Defendant asserts that such consent as he may have given to search the car was not freely given, and that if he did consent, the search exceeded the scope of the consent. Because this search of the automobile did not uncover either the handgun or the 30/30 rifle which defendant was accused of possessing in violation of 18 U.S.C. §§ 922(g) and 924(a) (2), we need not, and do not, discuss these issues.
The warrantless inventory search of the car beside the highway revealed the loaded handgun under the driver's seat of the car and the operable 30/30 rifle in the trunk. Defendant asserts that this search did not fall within the boundaries of an impound inventory and was thus constitutionally infirm. We note that this search was conducted after defendant, who was traveling alone, was arrested under a warrant for parole violation and after the trooper had been informed that defendant should be considered dangerous.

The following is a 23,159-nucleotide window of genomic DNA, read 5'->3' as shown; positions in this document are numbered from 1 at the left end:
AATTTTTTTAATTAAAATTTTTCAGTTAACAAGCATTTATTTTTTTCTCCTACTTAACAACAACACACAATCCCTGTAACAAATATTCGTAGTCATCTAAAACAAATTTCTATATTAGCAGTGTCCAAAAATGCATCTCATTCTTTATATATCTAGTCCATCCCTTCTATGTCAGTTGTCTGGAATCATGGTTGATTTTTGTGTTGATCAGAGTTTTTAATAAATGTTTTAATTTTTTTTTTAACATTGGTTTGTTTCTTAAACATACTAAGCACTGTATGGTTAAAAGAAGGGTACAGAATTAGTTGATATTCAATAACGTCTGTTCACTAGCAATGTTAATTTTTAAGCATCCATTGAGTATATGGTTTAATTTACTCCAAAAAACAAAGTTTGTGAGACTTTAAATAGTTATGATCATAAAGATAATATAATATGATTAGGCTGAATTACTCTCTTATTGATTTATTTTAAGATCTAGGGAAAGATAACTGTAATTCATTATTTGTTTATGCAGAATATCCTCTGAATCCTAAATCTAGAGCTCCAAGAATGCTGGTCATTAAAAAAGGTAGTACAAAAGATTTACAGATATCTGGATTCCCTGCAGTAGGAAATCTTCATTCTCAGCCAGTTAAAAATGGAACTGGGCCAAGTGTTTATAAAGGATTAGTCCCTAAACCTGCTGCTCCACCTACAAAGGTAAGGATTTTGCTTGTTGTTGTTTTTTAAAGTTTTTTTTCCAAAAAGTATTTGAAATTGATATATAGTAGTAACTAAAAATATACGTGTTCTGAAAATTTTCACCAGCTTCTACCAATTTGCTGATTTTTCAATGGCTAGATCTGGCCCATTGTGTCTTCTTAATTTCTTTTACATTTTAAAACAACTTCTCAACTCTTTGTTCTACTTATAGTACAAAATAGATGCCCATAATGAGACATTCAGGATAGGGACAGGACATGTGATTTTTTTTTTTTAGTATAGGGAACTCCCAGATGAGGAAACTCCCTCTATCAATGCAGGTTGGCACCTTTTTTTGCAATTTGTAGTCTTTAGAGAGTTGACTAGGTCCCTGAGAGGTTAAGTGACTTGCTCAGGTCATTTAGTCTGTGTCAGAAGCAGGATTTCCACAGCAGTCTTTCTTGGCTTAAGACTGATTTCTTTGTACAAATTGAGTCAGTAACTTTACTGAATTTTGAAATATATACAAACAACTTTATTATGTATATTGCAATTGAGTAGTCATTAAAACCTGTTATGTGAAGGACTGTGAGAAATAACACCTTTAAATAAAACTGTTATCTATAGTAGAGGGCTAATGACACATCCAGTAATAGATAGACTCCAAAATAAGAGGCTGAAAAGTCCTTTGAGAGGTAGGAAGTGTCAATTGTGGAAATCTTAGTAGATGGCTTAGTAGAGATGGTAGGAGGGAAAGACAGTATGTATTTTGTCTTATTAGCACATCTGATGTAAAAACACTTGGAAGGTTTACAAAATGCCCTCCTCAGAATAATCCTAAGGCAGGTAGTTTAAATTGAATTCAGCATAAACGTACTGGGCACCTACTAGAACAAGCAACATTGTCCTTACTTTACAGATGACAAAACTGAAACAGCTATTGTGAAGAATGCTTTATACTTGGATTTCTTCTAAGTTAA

The question whether or not the trooper conducted a proper inventory search is moot. " [I]f evidence seized unlawfully would have been inevitably discovered in a subsequent inventory search, such evidence would be admissible." Ibarra, 955 F.2d at 1410. Defendant was traveling alone and was placed under arrest under a warrant for parole violation; his car, of necessity, had to be impounded. Even assuming arguendo that the post-arrest search beside the highway was improper and should have been conducted in a different manner, had the search been conducted in the manner defendant suggests is proper, it was inevitable that the weapons would have been discovered and that defendant would have been charged with their possession. Under Ibarra, this evidence is admissible.